Nearly half of Kansas’ registered voters turned out in the nation’s first electoral test of US abortion rights after the US Supreme Court overturned the federal protection of privacy rights and a woman’s right to choose.
This year’s primary ballot included a question about whether to stop the state’s constitution from protecting abortion rights, which could have paved the way for lawmakers to completely ban abortion but voters resoundingly rejected that measure, with nearly 60 percent of voters saying “no.”
Last year, the Republican state legislature put this measure on the primary ballot, rather than the November general election ballot, probably because they knew primary voters tend to be more conservative than the overall electorate.
Republicans put language on the ballot that was confusing and misleading, saying the amendment would stop state funding for abortion, even though it is already banned, and devious campaign tactics were employed.
Deceptive messages crafted by a political action committee led by former congressman Tim Huelskamp—a hard-line conservative con artist—claimed that voting yes, which could allow the GOP-controlled legislature to outlaw abortion, would safeguard “choice.”
“Kansas is a red state, to be sure, but luckily they already had abortion rights enshrined in their Constitution,” said Cliff Schecter, the president of Blue Amp Action. “So the right-wing troglodytes put a referendum on the ballot–purposely on a primary day when turnout would be low so they thought they could get their flying monkeys to the polls and turn Kansas women into forced-birth baby containers.”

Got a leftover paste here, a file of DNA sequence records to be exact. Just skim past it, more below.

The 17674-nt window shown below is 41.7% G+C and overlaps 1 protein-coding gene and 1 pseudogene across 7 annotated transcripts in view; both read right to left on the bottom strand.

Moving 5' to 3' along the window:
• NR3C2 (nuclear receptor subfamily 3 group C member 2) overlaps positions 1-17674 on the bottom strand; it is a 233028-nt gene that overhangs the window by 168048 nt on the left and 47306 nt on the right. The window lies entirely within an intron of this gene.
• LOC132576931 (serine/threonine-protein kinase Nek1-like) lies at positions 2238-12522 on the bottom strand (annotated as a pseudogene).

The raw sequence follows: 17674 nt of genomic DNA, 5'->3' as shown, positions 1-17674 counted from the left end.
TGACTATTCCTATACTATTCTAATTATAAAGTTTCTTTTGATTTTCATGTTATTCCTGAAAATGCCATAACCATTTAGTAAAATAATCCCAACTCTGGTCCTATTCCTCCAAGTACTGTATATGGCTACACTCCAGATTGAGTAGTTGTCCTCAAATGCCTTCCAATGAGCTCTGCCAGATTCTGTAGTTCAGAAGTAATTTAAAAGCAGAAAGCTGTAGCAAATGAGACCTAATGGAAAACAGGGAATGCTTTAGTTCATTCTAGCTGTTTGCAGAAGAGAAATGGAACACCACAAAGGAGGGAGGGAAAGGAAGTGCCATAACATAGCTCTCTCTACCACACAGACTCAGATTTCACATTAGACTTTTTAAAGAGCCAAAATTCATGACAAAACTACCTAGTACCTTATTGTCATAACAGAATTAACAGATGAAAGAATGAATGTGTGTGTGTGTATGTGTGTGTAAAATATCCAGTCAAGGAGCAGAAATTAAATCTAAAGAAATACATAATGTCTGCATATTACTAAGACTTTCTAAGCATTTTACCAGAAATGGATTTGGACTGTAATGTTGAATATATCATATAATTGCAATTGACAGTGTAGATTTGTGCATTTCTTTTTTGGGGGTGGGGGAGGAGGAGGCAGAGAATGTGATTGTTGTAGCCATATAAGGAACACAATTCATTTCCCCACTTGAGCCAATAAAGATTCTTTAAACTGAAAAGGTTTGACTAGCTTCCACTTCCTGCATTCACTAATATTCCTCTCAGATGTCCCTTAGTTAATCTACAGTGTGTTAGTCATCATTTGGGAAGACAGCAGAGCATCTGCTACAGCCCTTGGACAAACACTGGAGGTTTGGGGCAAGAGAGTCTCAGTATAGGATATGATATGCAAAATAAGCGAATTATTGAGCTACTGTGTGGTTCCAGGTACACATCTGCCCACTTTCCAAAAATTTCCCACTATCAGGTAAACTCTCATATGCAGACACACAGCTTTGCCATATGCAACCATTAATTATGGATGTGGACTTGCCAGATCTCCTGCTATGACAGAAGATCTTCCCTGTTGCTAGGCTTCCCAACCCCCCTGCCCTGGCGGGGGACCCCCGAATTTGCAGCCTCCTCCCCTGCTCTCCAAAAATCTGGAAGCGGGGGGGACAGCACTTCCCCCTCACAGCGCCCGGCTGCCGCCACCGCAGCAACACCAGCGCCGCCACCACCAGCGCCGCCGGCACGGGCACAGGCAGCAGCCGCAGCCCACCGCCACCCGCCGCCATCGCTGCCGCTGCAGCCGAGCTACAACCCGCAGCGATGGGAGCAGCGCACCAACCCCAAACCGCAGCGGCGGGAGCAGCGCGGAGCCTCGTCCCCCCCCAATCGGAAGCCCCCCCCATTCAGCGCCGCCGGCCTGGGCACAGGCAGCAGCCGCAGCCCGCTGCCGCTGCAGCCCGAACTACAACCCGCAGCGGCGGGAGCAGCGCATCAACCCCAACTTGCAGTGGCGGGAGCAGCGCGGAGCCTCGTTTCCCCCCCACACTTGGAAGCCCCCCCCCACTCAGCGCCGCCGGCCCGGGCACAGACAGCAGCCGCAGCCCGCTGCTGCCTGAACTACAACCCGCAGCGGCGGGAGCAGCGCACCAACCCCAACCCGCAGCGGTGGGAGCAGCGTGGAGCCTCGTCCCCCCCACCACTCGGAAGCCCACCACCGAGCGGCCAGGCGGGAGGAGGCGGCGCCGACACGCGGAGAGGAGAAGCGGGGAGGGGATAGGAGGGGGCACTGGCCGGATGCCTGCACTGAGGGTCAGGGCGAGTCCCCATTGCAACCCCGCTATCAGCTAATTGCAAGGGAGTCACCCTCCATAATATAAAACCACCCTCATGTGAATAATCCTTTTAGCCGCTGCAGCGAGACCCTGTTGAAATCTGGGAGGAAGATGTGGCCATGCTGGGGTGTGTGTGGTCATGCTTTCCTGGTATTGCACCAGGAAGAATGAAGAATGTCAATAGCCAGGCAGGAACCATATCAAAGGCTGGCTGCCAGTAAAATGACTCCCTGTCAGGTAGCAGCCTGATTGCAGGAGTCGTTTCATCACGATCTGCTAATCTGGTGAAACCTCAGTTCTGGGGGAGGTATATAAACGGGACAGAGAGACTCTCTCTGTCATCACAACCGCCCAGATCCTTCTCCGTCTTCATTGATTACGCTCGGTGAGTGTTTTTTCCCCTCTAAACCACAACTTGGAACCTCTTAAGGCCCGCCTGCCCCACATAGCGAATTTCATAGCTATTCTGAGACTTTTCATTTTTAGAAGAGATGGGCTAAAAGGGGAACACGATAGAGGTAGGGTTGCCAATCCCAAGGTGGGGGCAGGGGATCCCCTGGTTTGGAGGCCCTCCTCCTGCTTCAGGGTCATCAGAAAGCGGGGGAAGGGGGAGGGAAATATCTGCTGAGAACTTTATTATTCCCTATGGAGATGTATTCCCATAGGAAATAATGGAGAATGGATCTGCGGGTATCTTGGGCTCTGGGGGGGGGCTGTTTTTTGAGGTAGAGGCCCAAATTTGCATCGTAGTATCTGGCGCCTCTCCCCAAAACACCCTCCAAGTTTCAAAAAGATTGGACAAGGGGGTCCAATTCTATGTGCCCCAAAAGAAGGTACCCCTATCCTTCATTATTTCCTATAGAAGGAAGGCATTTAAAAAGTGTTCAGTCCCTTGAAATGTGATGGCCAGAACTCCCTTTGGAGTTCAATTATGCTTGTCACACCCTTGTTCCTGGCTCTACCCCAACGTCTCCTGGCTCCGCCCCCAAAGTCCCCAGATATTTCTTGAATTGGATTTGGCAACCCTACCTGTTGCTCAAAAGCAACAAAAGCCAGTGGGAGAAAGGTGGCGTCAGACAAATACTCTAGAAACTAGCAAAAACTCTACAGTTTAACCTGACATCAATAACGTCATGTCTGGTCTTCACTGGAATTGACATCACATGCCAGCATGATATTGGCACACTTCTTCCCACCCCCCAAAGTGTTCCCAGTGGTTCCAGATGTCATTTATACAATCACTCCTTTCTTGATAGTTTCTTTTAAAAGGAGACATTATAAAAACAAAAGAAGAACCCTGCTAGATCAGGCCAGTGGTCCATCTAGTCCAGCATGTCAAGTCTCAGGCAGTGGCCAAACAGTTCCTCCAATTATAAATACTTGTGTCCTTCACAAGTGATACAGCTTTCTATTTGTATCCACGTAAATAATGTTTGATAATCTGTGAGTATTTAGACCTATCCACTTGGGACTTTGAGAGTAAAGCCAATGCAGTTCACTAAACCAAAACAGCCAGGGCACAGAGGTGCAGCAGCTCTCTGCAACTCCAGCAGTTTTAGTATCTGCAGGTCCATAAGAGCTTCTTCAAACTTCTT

“Well, their plan went very wrong,” said Schecter. “Turnout was up around 15 percent and in a state Trump won by 15 points, the abortion ban was rejected by a whopping 18 points! Not just a defeat, but if you’ll excuse the British expression, an arse kicking.”
The end of the right to abortion in the United States will have devastating consequences around the world.
A half-century ago, the Supreme Court’s landmark Roe v Wade decision inspired a new era of reproductive freedom in dozens of countries.
Schecter credited Governor Laura Kelly, a Democrat who is leading the red state, with fighting to reject the forced-birth referendum.
Kelly was endorsed by 28 current or former Republican government officials in 2018, when she defeated Secretary of State Kris Kobach, a GOP extremist who only after being threatened with contempt of court agreed to restore nearly 20,000 citizens that were improperly removed from the state’s registered voter rolls.
Kobach came to national prominence as vice-chairman of the Presidential Advisory Commission on Election Integrity with “baseless” and “bogus” claims he made entirely without evidence about voter fraud.
Kobach asserted that as many as 2,000 people were using the identities of dead people to vote and 18,000 non-citizens registered to vote in Kansas, but his office filed only nine criminal cases and obtained six convictions—all in cases of double voting; none of which would have been prevented by voter ID laws.
voter data precipitated a resounding bipartisan rejection
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